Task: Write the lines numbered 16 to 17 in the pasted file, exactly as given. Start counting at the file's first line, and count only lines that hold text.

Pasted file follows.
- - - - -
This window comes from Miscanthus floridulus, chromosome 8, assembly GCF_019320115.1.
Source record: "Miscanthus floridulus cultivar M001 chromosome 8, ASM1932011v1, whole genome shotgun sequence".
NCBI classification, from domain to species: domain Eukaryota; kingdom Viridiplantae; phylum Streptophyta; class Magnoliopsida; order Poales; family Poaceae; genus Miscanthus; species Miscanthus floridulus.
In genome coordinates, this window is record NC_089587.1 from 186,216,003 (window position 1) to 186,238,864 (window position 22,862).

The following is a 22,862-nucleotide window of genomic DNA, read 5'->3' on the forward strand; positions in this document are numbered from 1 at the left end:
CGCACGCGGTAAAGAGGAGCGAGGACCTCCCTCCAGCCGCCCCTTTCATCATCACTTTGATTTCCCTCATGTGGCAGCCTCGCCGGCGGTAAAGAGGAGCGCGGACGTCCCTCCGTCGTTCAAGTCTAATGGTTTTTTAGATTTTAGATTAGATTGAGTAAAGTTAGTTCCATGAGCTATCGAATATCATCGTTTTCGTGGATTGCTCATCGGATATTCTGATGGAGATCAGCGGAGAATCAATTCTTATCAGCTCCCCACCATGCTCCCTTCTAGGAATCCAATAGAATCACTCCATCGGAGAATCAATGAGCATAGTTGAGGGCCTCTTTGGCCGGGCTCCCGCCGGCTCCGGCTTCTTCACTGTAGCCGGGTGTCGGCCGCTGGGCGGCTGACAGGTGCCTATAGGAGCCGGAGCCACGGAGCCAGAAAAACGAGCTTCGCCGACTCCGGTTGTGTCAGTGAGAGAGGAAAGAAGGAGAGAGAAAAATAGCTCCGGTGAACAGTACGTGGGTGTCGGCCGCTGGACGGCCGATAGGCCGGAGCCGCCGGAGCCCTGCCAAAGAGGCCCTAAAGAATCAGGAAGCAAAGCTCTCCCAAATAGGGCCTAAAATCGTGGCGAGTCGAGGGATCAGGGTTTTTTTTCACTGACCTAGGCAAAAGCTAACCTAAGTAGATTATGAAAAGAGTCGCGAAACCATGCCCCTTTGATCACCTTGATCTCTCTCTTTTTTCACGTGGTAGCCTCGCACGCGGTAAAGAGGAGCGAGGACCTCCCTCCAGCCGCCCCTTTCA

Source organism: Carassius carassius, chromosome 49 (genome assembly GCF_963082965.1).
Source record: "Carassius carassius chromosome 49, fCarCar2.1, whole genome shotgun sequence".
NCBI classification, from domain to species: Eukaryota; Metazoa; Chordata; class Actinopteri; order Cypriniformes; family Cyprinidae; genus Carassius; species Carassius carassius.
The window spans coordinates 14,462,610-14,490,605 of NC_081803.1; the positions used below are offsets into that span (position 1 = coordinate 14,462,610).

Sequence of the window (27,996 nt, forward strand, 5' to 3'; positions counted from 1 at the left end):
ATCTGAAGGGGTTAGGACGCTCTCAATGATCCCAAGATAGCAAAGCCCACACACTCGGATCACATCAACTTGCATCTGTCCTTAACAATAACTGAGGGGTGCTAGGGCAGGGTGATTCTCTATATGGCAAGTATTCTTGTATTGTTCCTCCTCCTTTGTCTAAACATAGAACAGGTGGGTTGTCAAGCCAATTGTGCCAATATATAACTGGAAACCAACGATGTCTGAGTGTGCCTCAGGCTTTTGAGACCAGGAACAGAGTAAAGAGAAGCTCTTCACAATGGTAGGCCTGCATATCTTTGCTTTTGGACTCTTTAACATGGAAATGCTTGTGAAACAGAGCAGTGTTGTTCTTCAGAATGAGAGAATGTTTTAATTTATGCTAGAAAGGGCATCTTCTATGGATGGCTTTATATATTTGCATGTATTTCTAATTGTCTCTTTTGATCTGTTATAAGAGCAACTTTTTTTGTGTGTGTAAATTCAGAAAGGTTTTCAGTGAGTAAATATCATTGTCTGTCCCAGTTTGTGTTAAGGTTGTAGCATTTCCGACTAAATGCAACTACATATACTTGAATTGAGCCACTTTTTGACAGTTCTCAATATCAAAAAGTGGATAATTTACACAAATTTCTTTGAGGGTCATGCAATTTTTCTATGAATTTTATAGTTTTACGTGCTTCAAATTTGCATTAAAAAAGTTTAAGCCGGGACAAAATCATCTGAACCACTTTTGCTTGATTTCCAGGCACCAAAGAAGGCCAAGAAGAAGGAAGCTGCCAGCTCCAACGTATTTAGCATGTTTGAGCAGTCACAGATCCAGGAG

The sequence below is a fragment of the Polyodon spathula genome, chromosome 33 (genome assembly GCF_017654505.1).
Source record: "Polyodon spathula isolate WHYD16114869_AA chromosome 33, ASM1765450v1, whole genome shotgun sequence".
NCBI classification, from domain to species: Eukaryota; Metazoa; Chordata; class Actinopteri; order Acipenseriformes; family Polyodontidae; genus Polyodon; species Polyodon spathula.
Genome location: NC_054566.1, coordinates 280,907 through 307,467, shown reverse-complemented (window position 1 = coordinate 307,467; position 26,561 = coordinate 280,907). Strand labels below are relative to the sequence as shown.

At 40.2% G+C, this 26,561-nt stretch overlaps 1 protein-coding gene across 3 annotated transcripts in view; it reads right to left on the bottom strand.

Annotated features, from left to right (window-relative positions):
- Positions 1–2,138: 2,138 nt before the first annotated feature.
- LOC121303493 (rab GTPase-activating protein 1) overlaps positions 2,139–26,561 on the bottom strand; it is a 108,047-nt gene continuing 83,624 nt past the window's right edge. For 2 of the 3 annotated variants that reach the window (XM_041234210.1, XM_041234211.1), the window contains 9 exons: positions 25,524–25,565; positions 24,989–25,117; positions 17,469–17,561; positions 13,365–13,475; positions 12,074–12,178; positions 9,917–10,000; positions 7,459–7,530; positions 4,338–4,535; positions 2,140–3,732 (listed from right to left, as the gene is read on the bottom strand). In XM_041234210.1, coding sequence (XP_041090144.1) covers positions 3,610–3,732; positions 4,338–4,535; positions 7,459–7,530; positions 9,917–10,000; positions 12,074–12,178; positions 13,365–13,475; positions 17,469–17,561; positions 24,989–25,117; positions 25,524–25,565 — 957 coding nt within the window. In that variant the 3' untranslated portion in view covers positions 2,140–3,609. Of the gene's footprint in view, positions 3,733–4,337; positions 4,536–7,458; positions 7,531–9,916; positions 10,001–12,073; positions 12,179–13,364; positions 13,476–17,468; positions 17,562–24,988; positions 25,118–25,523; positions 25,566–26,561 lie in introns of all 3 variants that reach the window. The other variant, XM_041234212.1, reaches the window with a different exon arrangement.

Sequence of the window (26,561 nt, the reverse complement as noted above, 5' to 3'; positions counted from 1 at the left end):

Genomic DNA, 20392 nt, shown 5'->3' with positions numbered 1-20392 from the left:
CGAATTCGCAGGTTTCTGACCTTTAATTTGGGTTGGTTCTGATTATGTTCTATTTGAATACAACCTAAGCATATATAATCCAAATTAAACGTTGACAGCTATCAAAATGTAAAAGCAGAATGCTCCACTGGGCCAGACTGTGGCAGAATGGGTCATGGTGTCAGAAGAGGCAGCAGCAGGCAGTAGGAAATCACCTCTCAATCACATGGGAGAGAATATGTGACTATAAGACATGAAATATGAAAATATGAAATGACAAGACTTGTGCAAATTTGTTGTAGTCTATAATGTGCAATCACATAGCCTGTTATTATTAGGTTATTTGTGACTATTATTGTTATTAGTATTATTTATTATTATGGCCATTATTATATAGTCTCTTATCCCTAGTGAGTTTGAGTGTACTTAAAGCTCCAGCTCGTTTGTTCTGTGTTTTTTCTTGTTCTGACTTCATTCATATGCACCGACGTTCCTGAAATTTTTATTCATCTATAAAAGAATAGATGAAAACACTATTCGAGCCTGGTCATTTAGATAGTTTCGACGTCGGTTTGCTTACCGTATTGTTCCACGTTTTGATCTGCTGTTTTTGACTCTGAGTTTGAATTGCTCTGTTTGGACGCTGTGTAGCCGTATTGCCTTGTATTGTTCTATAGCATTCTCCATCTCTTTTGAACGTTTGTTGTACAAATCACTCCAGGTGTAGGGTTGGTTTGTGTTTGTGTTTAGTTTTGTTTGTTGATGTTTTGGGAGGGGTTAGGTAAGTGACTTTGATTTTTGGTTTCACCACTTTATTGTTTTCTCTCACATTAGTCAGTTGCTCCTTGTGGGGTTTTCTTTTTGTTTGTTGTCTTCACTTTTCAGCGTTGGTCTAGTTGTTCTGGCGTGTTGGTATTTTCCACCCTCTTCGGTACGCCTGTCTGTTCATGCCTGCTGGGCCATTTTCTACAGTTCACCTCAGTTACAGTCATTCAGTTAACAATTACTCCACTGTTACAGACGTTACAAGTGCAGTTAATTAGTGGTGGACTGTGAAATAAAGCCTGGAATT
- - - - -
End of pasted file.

Genome location: NC_054566.1, coordinates 280,907 through 307,467, shown reverse-complemented (window position 1 = coordinate 307,467; position 26,561 = coordinate 280,907). Strand labels below are relative to the sequence as shown.

At 40.2% G+C, this 26,561-nt stretch overlaps 1 protein-coding gene across 3 annotated transcripts in view; it reads right to left on the bottom strand.